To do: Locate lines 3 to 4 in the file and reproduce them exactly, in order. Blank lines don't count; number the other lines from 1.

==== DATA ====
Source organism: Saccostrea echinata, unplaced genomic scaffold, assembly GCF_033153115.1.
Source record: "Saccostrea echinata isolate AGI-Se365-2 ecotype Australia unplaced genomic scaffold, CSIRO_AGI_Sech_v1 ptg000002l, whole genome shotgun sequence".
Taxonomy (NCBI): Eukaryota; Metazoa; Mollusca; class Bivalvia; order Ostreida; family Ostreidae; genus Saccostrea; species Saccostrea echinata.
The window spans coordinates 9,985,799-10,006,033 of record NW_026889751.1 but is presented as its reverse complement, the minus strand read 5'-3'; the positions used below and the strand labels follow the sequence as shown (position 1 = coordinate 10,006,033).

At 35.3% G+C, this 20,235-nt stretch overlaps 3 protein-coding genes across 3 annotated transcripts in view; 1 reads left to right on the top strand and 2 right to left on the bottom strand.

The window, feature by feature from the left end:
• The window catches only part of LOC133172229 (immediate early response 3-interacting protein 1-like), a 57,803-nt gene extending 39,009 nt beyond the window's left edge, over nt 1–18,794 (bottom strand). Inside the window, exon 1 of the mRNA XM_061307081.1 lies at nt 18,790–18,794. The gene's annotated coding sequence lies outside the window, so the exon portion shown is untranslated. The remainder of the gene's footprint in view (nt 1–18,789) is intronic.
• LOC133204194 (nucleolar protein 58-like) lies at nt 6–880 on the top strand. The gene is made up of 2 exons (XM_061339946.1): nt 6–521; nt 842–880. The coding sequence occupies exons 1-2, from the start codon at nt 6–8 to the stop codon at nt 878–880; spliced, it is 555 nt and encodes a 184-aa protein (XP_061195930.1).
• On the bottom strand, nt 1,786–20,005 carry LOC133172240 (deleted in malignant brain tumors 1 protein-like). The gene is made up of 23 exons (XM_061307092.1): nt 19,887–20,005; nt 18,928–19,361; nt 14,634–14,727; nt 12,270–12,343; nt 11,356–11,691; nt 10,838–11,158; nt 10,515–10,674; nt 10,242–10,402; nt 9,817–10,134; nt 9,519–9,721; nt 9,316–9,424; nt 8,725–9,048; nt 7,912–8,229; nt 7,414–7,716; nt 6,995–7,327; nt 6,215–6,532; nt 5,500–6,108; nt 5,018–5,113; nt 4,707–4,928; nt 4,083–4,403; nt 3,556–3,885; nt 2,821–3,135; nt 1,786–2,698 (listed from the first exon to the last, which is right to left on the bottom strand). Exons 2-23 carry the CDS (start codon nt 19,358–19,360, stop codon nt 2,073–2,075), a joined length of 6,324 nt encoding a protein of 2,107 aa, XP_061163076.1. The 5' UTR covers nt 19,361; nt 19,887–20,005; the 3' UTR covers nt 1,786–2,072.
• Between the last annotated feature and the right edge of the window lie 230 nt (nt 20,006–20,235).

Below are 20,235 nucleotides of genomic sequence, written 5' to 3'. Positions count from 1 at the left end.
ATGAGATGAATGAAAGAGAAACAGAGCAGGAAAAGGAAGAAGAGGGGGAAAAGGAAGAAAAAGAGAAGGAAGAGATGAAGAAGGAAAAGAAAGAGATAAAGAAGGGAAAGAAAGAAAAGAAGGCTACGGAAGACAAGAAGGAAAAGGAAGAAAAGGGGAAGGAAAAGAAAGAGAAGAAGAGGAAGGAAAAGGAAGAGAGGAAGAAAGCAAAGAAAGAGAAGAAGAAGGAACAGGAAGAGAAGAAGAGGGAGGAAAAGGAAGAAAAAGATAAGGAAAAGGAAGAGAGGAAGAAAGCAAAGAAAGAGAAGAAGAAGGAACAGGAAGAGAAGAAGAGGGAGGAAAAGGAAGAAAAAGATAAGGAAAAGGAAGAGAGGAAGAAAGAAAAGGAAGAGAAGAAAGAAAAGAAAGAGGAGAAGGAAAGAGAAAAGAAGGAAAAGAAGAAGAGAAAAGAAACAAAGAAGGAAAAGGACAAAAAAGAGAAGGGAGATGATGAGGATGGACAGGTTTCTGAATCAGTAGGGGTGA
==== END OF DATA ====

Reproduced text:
Taxonomy (NCBI): Eukaryota; Metazoa; Mollusca; class Bivalvia; order Ostreida; family Ostreidae; genus Saccostrea; species Saccostrea echinata.
The window spans coordinates 9,985,799-10,006,033 of record NW_026889751.1 but is presented as its reverse complement, the minus strand read 5'-3'; the positions used below and the strand labels follow the sequence as shown (position 1 = coordinate 10,006,033).